Christian Writers’ Conferences

Christian Writers’ Conferences

by Deb Brammer

In nearly forty years of writing for publication, writers’ conferences have been one of my most helpful resources. You may have been considering a writers’ conference and wondered if it would help you. Here are some things I have gained by attending Christian writers’ conferences.


I have learned practical tips at writers’ conferences that I wouldn’t have gotten elsewhere. In 1984 Lee Roddy taught a workshop which explained basic plot elements of a story. I still use some of his points as a checklist for my own fiction today. Maybe there’s a book out there that explains all that in the concise way he did, but I didn’t know about it then. Even today I don’t know of one good source of that information apart from his workshop. I learn a lot of information at conferences that make me a better writer.


Inspirational speakers also motivate me to keep writing and to write for the right reasons. I can’t forget a motivational speech that Carole Gift Page gave. “When I write I feel God’s pleasure,” she told us. Though that was in 1994 I can still remember thinking, though it was not a sermon, that it was so moving she should have given an invitation.

Personal Contact

I have done most of my writing in isolation, far from other Christian writers. A conference gives me the opportunity to meet other Christian writers and compare notes. It allows me to meet editors and ask specific questions. I have also had manuscripts professionally critiqued so I could learn how to change my writing. These are things I could never have gotten from books.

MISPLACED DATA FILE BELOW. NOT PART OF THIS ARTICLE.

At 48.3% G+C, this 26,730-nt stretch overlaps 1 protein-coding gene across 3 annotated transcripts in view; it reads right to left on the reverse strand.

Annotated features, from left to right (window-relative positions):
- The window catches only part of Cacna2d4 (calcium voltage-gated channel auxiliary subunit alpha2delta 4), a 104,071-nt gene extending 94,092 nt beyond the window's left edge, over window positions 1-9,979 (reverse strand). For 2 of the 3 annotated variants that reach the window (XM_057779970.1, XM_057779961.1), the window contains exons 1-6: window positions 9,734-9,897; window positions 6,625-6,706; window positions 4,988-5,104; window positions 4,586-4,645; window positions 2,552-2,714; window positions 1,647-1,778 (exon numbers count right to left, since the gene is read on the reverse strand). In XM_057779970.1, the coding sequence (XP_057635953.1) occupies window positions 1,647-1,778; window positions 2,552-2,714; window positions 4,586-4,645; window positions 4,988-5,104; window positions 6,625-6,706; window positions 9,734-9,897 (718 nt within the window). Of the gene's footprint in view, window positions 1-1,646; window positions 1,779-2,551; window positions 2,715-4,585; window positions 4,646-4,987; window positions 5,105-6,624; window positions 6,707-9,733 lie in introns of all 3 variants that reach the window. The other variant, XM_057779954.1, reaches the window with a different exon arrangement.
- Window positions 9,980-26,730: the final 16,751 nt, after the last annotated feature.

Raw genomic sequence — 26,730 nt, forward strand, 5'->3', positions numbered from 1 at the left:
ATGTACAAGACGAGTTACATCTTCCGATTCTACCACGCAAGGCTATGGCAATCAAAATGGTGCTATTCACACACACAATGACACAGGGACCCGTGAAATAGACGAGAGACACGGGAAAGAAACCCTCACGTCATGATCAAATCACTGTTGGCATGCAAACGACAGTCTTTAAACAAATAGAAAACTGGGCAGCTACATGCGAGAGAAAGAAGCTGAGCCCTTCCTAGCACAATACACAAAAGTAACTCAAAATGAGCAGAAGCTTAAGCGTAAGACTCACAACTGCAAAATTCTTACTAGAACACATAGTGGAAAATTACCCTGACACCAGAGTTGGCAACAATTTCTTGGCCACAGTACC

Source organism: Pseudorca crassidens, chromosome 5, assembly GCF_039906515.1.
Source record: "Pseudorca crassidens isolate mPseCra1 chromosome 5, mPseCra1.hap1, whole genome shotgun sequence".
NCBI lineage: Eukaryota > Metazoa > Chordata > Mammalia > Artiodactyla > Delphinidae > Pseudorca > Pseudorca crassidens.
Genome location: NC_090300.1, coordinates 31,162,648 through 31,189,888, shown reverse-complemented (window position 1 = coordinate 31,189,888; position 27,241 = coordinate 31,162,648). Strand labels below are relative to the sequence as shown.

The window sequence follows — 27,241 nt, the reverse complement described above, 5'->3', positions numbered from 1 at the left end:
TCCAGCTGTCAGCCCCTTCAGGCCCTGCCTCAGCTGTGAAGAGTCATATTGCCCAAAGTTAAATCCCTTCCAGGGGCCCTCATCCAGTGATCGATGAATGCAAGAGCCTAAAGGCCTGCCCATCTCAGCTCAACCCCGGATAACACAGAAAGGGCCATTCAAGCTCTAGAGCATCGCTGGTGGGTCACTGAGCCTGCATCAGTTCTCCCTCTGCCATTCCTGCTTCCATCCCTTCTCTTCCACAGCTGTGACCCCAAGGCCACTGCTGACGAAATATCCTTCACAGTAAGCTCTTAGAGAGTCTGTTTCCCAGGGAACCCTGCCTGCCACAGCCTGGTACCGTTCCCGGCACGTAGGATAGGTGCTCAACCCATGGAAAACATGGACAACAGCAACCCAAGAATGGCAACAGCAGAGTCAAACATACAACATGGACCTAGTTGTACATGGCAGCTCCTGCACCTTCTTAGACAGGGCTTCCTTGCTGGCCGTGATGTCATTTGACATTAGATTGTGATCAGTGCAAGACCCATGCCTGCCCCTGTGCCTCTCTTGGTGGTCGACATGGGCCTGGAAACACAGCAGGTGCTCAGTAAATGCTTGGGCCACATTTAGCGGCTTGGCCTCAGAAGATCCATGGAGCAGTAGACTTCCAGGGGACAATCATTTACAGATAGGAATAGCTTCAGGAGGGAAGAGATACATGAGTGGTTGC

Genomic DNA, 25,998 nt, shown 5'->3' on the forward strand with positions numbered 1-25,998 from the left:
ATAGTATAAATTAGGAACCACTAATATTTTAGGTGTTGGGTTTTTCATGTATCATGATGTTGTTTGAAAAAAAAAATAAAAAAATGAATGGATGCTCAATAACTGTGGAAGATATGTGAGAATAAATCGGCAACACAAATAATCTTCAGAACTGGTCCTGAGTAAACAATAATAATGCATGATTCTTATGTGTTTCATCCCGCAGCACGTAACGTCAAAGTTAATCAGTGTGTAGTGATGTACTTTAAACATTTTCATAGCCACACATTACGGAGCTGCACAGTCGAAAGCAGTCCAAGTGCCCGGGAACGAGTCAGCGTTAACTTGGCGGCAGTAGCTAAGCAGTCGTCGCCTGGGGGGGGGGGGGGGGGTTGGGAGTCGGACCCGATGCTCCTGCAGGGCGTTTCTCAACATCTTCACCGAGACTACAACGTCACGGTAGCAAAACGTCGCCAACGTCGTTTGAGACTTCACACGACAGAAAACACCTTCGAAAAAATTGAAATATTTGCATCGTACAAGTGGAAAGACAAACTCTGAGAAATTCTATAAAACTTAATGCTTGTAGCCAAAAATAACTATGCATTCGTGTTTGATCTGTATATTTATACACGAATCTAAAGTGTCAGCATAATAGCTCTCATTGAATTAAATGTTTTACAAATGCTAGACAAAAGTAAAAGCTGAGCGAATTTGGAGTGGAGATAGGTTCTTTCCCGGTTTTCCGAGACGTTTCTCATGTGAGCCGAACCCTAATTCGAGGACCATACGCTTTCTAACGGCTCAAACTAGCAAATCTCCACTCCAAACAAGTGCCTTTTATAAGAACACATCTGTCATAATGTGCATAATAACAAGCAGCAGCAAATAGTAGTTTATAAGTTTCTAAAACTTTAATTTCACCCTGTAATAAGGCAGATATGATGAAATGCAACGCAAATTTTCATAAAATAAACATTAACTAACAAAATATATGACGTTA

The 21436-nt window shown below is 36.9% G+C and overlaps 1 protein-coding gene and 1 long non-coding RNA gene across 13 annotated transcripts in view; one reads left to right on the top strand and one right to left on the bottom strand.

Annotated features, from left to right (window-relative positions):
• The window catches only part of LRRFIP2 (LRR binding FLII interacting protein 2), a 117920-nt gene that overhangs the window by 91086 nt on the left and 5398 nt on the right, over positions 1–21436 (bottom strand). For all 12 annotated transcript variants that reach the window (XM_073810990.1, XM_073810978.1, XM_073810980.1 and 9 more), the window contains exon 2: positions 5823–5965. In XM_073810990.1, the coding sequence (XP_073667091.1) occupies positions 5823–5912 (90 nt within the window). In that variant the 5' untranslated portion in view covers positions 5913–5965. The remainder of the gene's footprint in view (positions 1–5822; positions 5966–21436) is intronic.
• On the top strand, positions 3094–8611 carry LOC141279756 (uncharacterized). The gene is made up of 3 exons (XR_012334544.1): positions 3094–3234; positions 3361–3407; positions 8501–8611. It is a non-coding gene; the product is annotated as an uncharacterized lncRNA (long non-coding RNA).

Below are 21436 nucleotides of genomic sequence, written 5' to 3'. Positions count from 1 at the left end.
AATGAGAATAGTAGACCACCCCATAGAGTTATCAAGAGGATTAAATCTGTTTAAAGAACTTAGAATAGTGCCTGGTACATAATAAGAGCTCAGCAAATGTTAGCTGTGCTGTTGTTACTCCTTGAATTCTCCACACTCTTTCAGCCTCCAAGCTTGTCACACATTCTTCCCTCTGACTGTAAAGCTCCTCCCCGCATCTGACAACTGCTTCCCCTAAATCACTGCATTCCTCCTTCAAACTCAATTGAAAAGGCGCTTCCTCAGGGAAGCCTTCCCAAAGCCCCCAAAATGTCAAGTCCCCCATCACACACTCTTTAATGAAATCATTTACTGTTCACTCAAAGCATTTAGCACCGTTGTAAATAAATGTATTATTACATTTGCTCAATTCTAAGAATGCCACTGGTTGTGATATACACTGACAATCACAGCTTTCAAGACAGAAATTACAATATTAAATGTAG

A Feel for Publication

Conferences have given me a feel for the publishing industry. They help me understand publishing issues and trends in publishing. I could get much of the conference information from books, but I come away with more than facts. I can only describe it as a feel for the process of publication. I know of no other way for me to get this than attending writers’ conferences.

Resource Link

Today information is everywhere. A wealth of books have been written on practically every aspect of writing. Then you have the internet, CD’s, writing coaches and critiquers, magazines, and more conferences. The problem is finding them. Writers’ conferences link me to the resources. They help me find what I need.


Writers’ conferences force me to act like a professional. I meet other authors as well as agents and editors. I can practice the pitch for my book on others and learn to talk about my writing in a professional way. I learn what professional writing looks like and how to change my writing to fit the industry standard. All of this helps me take my writing to a professional level.

Choosing a Writers’ Conference

Not all writers’ conferences are created equal. I have attended two American Christian Writers’ Conferences in 1984 and 2007 in Seattle and Minneapolis, the Write-to-Publish Conference in 1990 and 1994 in Chicago, the Writing for the Soul Conference in 2004 in Colorado Springs, and the American Christian Fiction Writers Conference in 2017 near Dallas. I found all of them to be very helpful, but only two are still running.